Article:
FCC Likely to Allow Uncontrolled Wi-Fi Devices in 6 GHz Microwave Band
The FCC just released a DRAFT Report and Order and Further Notice of Proposed Rulemaking (R&O and FNPRM) in the pending rulemaking to open the 5925-7125 MHz (6 GHz) microwave band for use by unlicensed devices (ET Docket No. 18-295). The draft decision adopts many of the arguments put forward by the big technology companies (Google, Facebook, Apple, Qualcomm, etc.) projecting consumer demand for a billion or more unlicensed radio local access networks (RLANs) as well as other devices in the 6 GHz band, which is used in broadband point-to-point communications links licensed to public safety agencies, state and local governments, utilities, communications carriers, and others. The FCC will vote on these rules at its Open Meeting on April 23, 2020. The FCC will likely authorize two categories of unlicensed devices: standard power operations and low-power indoor operations. A third category, very lower power operation, will be the subject of additional rulemaking.
Standard-power devices may operate indoors or outdoors but only on frequencies and at locations determined by an Automatic Frequency Control (AFC) system intended to protect licensed radio systems. Each standard power device will remotely access the AFC to obtain a list of available frequency ranges in which it may operate and the maximum permissible power in each frequency range. The AFC will base its decisions on FCC licensing data. Each device will report its location and height above ground to the AFC, which will provide each device, on a daily basis, with a list of frequencies and powers at which it may operate.
The FCC plans to open the entire 6 GHz band for unlicensed indoor operation without the need for AFC control. The FCC believes that the low power of these devices and the fact that they must remain indoors will reduce the potential for interference to licensed radio systems to “insignificant” levels. To help ensure these devices are not used outdoors the FCC will require that they not be weather-resistant, they may not operate on battery power, and they must be marked “for indoor use only.”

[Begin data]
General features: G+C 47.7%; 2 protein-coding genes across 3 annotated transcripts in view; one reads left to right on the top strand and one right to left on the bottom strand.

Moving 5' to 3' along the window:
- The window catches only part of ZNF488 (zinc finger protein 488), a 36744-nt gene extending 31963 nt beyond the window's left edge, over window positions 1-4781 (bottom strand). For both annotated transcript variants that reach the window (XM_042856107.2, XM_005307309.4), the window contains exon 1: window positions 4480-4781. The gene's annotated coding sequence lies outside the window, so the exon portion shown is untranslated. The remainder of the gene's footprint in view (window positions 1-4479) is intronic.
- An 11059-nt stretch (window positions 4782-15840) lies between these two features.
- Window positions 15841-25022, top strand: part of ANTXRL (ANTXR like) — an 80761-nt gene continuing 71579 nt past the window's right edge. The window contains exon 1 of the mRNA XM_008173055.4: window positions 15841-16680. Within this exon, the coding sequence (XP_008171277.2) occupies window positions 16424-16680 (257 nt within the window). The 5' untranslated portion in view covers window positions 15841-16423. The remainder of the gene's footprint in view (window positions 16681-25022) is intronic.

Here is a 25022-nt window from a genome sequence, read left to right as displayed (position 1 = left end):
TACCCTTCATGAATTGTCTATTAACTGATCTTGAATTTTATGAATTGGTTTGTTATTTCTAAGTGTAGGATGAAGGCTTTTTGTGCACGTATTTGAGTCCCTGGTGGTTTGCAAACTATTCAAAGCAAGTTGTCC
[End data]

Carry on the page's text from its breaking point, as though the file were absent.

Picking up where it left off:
FCC notes in its draft Order that unlicensed radio devices operating under Part 15 of its rules are not permitted to cause harmful interference but the Order offers no suggestions on how interference cases can be investigated or resolved.
The FCC will invite further comment on whether to permit “very low power devices” both indoor and outdoor operation without control by an AFC. The FCC will also invite comment on whether low power indoor devices should be allowed to operate at a higher power than allowed in this initial Order.
In other situations in which the FCC allowed for unlicensed devices to operate in licensed spectrum there was at least some potential for enforcing the rules against devices that were found to cause actual interference. The magnitude of deployments authorized by this order will subject licensed radio systems to random and unpredictable interference, which the FCC hopes will be “insignificant,” but for which it has suggested no means of controlling or halting.
Interested parties will have a brief opportunity to recommend changes to the draft Order before it is adopted on April 23. Please let us know if you have questions about these rules or would like to submit any last-minute views on the draft Order.